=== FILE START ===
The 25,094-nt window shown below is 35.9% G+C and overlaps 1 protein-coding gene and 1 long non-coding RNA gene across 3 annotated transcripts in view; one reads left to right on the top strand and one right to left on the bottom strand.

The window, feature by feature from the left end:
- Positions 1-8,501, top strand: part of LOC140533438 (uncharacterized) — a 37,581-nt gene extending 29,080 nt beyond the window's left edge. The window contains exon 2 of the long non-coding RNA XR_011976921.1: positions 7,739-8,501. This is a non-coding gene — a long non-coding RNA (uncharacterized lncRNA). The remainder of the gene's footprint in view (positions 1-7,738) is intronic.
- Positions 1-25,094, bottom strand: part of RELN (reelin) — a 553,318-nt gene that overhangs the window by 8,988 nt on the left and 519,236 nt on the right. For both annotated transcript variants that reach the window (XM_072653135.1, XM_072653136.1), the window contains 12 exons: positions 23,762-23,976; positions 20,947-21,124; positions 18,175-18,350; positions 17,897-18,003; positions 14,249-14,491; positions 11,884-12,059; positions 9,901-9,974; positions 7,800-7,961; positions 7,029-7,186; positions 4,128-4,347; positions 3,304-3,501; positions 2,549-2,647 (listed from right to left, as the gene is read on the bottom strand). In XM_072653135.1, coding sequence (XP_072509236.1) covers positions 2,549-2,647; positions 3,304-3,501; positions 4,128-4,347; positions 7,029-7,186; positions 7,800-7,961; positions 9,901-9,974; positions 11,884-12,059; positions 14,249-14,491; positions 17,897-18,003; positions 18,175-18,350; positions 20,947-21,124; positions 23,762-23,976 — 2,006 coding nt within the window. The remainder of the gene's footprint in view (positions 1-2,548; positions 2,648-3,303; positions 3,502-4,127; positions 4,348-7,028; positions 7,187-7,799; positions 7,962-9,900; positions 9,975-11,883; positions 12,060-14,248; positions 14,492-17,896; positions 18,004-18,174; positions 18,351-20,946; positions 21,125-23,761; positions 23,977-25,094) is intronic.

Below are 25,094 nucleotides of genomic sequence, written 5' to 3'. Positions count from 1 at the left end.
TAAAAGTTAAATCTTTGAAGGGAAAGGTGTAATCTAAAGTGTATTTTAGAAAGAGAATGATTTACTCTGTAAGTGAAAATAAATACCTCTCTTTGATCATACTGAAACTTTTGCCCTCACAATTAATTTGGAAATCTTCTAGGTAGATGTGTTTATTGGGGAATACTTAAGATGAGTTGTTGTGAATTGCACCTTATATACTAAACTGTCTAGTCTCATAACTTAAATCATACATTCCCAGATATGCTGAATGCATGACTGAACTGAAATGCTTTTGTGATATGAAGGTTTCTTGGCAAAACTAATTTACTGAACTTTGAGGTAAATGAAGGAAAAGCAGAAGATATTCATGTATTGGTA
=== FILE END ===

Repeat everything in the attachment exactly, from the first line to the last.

The 25,094-nt window shown below is 35.9% G+C and overlaps 1 protein-coding gene and 1 long non-coding RNA gene across 3 annotated transcripts in view; one reads left to right on the top strand and one right to left on the bottom strand.

The window, feature by feature from the left end:
- Positions 1-8,501, top strand: part of LOC140533438 (uncharacterized) — a 37,581-nt gene extending 29,080 nt beyond the window's left edge. The window contains exon 2 of the long non-coding RNA XR_011976921.1: positions 7,739-8,501. This is a non-coding gene — a long non-coding RNA (uncharacterized lncRNA). The remainder of the gene's footprint in view (positions 1-7,738) is intronic.
- Positions 1-25,094, bottom strand: part of RELN (reelin) — a 553,318-nt gene that overhangs the window by 8,988 nt on the left and 519,236 nt on the right. For both annotated transcript variants that reach the window (XM_072653135.1, XM_072653136.1), the window contains 12 exons: positions 23,762-23,976; positions 20,947-21,124; positions 18,175-18,350; positions 17,897-18,003; positions 14,249-14,491; positions 11,884-12,059; positions 9,901-9,974; positions 7,800-7,961; positions 7,029-7,186; positions 4,128-4,347; positions 3,304-3,501; positions 2,549-2,647 (listed from right to left, as the gene is read on the bottom strand). In XM_072653135.1, coding sequence (XP_072509236.1) covers positions 2,549-2,647; positions 3,304-3,501; positions 4,128-4,347; positions 7,029-7,186; positions 7,800-7,961; positions 9,901-9,974; positions 11,884-12,059; positions 14,249-14,491; positions 17,897-18,003; positions 18,175-18,350; positions 20,947-21,124; positions 23,762-23,976 — 2,006 coding nt within the window. The remainder of the gene's footprint in view (positions 1-2,548; positions 2,648-3,303; positions 3,502-4,127; positions 4,348-7,028; positions 7,187-7,799; positions 7,962-9,900; positions 9,975-11,883; positions 12,060-14,248; positions 14,492-17,896; positions 18,004-18,174; positions 18,351-20,946; positions 21,125-23,761; positions 23,977-25,094) is intronic.

Below are 25,094 nucleotides of genomic sequence, written 5' to 3'. Positions count from 1 at the left end.
TAAAAGTTAAATCTTTGAAGGGAAAGGTGTAATCTAAAGTGTATTTTAGAAAGAGAATGATTTACTCTGTAAGTGAAAATAAATACCTCTCTTTGATCATACTGAAACTTTTGCCCTCACAATTAATTTGGAAATCTTCTAGGTAGATGTGTTTATTGGGGAATACTTAAGATGAGTTGTTGTGAATTGCACCTTATATACTAAACTGTCTAGTCTCATAACTTAAATCATACATTCCCAGATATGCTGAATGCATGACTGAACTGAAATGCTTTTGTGATATGAAGGTTTCTTGGCAAAACTAATTTACTGAACTTTGAGGTAAATGAAGGAAAAGCAGAAGATATTCATGTATTGGTA